– Within a few days, I got a some letters.  One was from a writer who said I deserved to get my white ass kicked, and that the crowd should have hurt me worse than it did.  Others were more thoughtful, sympathetic and even awkwardly apologetic.

– About a week later, an Atlanta police detective called and notified me he was investigating my assault case.  ‘Did you get any video of it?’ he asked.  I said no.  He answered with an ‘all right.  Let me know if you get any leads.’  I never heard from him again about the case.

I thanked Garnett Sumpter by inviting him and his wife Sidmel to my home for supper, and giving him a bottle of booze.

– For years afterward, strangers would ask me:  Aren’t you that reporter what got his ass kicked downtown?

Where the bunny dwells

I knew the story had no chance of passing muster in the morning editorial meeting, but I pitched it anyway.

There’s a creepy character who targets children in shopping malls at this time of year… I began.  So far so good.  It was the Monday before Easter.  The heads of a few of my coworkers snapped in my direction, hoping to actually learn something they hadn’t already known.

Although the pitch was dead accurate, I was overselling the story.  That was a problem.   I don’t like to waste people’s time.  Within a few seconds, they realized I was talking about the furry man-sized Easter Bunny characters who occupy shopping malls before Easter.  There were groans, plus an acknowledgement or two of a “nice try.”  The first time I pitched it, I also had a political story in my back pocket that I pitched as a backup.  That day, I did the political story.

For the next two days, I pitched the same story the same way.  By the third day — the day a coworker taped my pitch, which I incorporated into the Suspicious Package video below — everybody in the editorial meeting could almost recite my pitch word-for-word.

Vodpod videos no longer available.

The story was more than a figment of my imagination, more than an inspiration from various web sites depicting awkward moments with Easter Bunny characters.

"No comment."

I had produced such a story at WAGA 15 or so years ago.  I found it to be memorable, capped by my effort to actually interview the mute Easter Bunny character at Northlake Mall.  He wouldn’t speak.  (Moments before posting this, I located the video, embedded below.  The paisley Jerry Garcia tie, and the “fox five eyewitness news” outcue, date this piece to about 1997– which means the crying children in this piece are exiting high school / entering college right about now.)

In the next few days following the shoot, I got — no joke — ten or more voice mail messages from a gravelly-voiced man with an Asian accent:  Mr. Richards! You want real scoop about Easter Bunny?  Call me up!  Hahahaha!

By then, I’d already produced the story.  But it inspired a potential sequel — a story as yet untold.

Maybe next year.

Two to one

Blayne Alexander, WXIA

Recently, an Atlanta TV reporter told me that she had been offered a job in Washington DC.  She said she was interested in the market — Our Nation’s Capital has some uniquely intriguing qualities, certainly — but she declined the job and opted to sign another contract in Atlanta.

“They wanted me to shoot my own stuff!” she lamented.

No doubt, that Washington TV station had a large stack of resumés from applicants.  Perhaps more than a few of them were from reporters eager to be one-man-bands in the nation’s eighth largest market.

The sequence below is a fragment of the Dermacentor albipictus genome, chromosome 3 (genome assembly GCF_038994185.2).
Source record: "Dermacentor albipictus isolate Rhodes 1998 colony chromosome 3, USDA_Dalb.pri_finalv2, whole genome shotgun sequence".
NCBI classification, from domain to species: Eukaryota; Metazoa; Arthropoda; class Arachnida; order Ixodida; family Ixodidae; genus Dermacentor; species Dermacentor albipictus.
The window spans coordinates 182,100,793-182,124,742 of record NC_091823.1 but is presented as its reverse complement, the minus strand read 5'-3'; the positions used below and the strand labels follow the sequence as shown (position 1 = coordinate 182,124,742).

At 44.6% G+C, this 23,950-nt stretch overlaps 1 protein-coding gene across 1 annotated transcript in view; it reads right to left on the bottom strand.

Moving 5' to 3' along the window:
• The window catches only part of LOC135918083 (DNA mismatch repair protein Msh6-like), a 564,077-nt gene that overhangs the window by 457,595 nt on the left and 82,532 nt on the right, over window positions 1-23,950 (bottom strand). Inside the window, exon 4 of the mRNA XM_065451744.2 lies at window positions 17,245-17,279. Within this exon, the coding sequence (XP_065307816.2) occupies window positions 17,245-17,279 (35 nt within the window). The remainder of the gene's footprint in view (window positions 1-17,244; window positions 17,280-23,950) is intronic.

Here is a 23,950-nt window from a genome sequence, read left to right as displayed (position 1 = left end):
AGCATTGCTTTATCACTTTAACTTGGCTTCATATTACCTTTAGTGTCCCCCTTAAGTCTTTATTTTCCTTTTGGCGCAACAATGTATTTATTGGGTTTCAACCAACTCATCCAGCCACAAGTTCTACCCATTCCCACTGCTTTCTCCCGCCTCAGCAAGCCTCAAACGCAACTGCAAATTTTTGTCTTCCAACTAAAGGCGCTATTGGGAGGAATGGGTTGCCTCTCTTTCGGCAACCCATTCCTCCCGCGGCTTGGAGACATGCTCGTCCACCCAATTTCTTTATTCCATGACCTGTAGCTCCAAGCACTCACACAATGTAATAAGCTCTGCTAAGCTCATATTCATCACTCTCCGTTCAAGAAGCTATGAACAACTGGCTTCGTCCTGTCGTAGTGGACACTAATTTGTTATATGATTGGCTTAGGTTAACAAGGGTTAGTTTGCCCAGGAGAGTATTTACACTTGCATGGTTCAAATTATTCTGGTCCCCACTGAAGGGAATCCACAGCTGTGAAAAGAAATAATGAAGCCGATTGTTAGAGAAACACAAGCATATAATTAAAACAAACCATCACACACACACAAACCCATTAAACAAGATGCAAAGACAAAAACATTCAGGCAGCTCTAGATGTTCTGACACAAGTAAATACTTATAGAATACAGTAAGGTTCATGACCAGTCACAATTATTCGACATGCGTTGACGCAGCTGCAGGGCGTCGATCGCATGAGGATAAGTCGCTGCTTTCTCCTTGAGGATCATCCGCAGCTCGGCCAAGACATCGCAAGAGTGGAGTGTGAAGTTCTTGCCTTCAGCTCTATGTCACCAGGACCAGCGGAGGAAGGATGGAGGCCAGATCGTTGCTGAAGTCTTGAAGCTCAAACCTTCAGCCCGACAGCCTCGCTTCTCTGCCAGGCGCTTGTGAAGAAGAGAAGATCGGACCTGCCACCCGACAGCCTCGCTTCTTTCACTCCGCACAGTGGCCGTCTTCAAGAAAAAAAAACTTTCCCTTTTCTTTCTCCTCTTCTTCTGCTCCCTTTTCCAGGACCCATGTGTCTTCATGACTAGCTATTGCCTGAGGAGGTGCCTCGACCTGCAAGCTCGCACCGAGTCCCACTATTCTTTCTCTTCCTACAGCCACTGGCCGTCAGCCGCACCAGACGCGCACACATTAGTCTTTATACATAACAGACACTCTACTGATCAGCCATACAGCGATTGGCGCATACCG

I suspect my employer, WXIA-TV, has plenty of applicants for reporter positions.  With few exceptions, our new reporters are introduced as “multimedia journalists,” or backpack journalists or one-man-bands.

In March, Lionel Moise produced a behind-the-scenes piece on Blayne Alexander, a one-woman band hired a year ago out of Augusta, Georgia.  Blayne is smart, sturdy, hard-working and is extraordinarily blessed with natural talent.  I fully expect her to leapfrog the rest of us, career-wise, by the time she’s 30.  And I’m not kidding.

No pressure, kid.

Vodpod videos no longer available.

Given Blayne’s relentlessly (and authentically) cheery disposition, the question might be:  Why would one balk at becoming a one-man-band?

What, are you afraid of a little hard work?

WSB and WAGA have resisted hiring one-man-bands, apparently concluding that a) day-to-day TV news coverage in Atlanta requires a team performing specialized functions, and b)  America’s ninth-largest market can still support two-person crews.  When Blayne goes solo out into the world, she encounters competitors who typically bring two-person crews to their stories.

Blayne and numerous other one-man-bands from WXIA and WGCL show this conclusion isn’t ironclad.  Many of them, like Julie Wolfe, Jerry Carnes and Matt Pearl, show that one-man-bands can shoot and edit lovely, stylish stories.

Perhaps those of us accustomed to the specialized work of two-person crews are spoiled.   In two-person crews, reporters are able to work the editorial content of stories (and schmooze newsmakers) while photographers handle armloads of gear.

Reporters in two-person crews can use the internet, make phone calls, fact-check and access contrary viewpoints while photographers safely drive vehicles from point A to points B, C and D.

Reporters in two-person crews can write (and sometimes even edit) stories in transit as a photographer drives.  Note the moment in the above video at 1:47.  Blayne isn’t the only MMJ out there who manages to write and drive at the same time.

There are many stories that are well-suited for one-man-bands.   They tend to be controlled, less news-y, less competitive, more one-stop.

There are also many instances where it makes sense for reporters to edit their own stories.  If the reporter is with a photographer, and there’s material that has to be shot close to deadline, the reporter needs to be capable of deadline editing.   Any reporter who can’t edit is very handicapped.

Likewise, a reporter ought to be able to shoot.

Perhaps one-man-bands are, in fact, the future of local TV news in Atlanta.  Certainly, those who manage TV station payrolls want to believe it.  As a reader calling himself Savannah Bob pointedly commented on this blog recently: “It’s a good thing I’m not your boss. I’d trade you for three MMJs and a cheap camera.”

But WXIA-TV just hired a photographer, an actual shooter from Asheville.  It’s a very, very encouraging development.